The U.S. Department of Transportation on Wednesday suspended all passenger and cargo flights coming from and going to Venezuela, citing civil unrest around the country’s airports.
The Department of Homeland Security said in a letter requesting the suspension that it is because conditions exist that threaten “the safety or security of passengers, aircraft, or crew traveling.”
American Airlines, the largest carrier that was providing flights between the two countries, announced in March it would indefinitely suspend services to and from Venezuela.
The U.S. Federal Aviation Administration (FAA) in April issued an order banning U.S. air operators from flying below 26,000 feet in Venezuelan airspace.
The move is the latest in a series of actions taken by the Trump’s administration against the government of Venezuelan President Nicolas Maduro.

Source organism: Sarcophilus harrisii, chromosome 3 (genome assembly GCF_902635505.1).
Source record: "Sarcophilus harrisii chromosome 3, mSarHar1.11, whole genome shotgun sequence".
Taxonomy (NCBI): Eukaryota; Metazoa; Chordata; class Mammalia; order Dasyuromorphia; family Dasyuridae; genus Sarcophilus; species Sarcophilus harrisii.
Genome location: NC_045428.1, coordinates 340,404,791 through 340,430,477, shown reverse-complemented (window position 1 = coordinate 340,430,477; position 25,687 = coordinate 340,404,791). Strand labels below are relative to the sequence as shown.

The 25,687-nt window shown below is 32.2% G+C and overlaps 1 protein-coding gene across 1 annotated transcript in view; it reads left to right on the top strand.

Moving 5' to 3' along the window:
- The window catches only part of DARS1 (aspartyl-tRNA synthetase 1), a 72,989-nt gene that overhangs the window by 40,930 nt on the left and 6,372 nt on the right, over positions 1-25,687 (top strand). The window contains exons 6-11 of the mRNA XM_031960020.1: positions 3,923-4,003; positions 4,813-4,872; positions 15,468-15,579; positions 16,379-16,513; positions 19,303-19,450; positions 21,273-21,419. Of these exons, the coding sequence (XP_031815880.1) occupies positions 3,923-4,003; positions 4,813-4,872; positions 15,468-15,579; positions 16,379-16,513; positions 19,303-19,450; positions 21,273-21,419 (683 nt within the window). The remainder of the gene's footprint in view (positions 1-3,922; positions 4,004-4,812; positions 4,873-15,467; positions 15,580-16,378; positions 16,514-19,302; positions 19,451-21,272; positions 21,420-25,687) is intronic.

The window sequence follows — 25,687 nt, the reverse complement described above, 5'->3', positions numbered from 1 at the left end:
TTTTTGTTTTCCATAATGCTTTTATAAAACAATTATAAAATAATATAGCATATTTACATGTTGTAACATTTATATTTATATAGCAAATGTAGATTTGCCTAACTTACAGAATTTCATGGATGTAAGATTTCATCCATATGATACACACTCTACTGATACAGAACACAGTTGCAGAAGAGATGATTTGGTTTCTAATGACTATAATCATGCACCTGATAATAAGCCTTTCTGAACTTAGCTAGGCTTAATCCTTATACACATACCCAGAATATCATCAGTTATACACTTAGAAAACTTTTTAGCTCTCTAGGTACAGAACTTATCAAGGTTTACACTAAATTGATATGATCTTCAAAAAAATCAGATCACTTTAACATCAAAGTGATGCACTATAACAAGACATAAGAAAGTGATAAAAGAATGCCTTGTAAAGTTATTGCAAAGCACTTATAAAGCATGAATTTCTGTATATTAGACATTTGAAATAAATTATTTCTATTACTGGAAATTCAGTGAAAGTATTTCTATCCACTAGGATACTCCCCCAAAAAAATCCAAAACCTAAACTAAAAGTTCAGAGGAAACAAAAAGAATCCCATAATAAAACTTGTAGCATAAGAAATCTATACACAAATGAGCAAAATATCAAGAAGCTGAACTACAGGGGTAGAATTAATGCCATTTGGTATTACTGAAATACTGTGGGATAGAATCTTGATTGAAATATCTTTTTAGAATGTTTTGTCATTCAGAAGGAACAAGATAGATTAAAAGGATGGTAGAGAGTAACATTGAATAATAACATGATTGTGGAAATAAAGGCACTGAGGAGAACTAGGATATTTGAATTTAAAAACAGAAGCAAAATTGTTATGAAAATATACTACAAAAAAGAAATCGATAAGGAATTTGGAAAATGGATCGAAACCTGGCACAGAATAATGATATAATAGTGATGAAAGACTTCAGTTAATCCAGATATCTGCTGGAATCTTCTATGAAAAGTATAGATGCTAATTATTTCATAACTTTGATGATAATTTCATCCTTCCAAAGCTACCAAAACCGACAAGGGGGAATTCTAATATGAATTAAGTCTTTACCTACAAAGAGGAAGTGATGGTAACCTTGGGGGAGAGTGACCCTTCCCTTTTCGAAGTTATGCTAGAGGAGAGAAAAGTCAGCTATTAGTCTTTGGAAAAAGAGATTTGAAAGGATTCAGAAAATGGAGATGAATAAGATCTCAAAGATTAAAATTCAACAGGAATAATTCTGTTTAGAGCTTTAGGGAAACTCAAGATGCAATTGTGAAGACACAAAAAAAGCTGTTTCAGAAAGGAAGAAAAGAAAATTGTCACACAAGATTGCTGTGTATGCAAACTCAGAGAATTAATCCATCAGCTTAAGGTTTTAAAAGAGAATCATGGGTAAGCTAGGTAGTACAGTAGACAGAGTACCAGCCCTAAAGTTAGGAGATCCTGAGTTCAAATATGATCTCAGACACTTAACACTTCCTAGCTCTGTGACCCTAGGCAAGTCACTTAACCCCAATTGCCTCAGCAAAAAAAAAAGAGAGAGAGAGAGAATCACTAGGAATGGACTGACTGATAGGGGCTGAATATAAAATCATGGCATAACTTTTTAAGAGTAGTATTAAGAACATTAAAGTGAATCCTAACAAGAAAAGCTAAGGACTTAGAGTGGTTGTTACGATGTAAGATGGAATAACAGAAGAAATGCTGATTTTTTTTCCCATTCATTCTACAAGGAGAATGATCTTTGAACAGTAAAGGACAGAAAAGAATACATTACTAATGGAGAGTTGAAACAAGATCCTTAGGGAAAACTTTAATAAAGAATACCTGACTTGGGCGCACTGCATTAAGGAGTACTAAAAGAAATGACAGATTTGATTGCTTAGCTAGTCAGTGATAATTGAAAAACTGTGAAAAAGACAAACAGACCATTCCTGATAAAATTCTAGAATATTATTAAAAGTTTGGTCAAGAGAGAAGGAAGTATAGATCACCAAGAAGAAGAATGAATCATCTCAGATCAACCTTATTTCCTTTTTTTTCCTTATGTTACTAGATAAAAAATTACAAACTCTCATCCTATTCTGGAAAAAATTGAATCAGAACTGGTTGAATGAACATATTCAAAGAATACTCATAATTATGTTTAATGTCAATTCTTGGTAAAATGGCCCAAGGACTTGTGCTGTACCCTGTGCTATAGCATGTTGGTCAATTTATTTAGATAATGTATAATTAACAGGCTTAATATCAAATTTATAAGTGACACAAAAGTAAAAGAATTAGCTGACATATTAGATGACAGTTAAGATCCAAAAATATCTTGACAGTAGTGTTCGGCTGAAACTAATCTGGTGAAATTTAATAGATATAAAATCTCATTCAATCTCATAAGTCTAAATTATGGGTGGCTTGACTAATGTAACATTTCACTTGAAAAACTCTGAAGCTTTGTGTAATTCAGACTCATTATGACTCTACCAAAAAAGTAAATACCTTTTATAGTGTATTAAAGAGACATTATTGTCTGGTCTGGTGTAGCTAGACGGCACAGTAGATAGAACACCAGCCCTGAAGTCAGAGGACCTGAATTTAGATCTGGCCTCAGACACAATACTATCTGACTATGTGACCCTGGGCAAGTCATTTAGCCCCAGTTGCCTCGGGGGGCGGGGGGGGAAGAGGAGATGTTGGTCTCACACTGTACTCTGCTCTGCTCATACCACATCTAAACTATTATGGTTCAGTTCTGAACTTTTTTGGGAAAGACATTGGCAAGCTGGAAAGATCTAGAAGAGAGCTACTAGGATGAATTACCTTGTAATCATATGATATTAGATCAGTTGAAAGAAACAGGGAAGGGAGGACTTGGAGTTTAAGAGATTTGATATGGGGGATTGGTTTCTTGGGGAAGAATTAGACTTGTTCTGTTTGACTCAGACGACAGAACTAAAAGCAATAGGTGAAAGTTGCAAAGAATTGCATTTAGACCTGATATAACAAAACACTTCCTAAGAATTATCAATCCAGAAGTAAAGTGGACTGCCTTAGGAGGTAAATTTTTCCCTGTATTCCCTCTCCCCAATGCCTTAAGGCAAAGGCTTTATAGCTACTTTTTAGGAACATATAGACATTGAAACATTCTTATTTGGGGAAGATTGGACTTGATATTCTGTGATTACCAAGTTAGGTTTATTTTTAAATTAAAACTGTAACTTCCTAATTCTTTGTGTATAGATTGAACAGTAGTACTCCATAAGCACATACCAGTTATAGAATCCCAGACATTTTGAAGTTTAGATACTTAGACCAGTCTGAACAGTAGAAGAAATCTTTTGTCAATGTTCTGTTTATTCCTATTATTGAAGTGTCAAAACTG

The U.S. has thrown its support behind an ongoing military uprising aimed at ousting Maduro from power led by opposition leader Juan Guaido.
Last week, the administration sanctioned Venezuela’s defense and security services sectors, in an attempt to further isolate Maduro.
Venezuela has been in the throes of humanitarian and economic crises amid the political deadlock between Guaido and Maduro as Washington has ramped up diplomatic and economic pressure on Caracas, including sanctioning the state-run oil company in a bid to get Maduro to relinquish power.
The political stalemate comes as Venezuela grapples with an economy that has been torn asunder by the global decline in the price of oil — Venezuela’s chief export.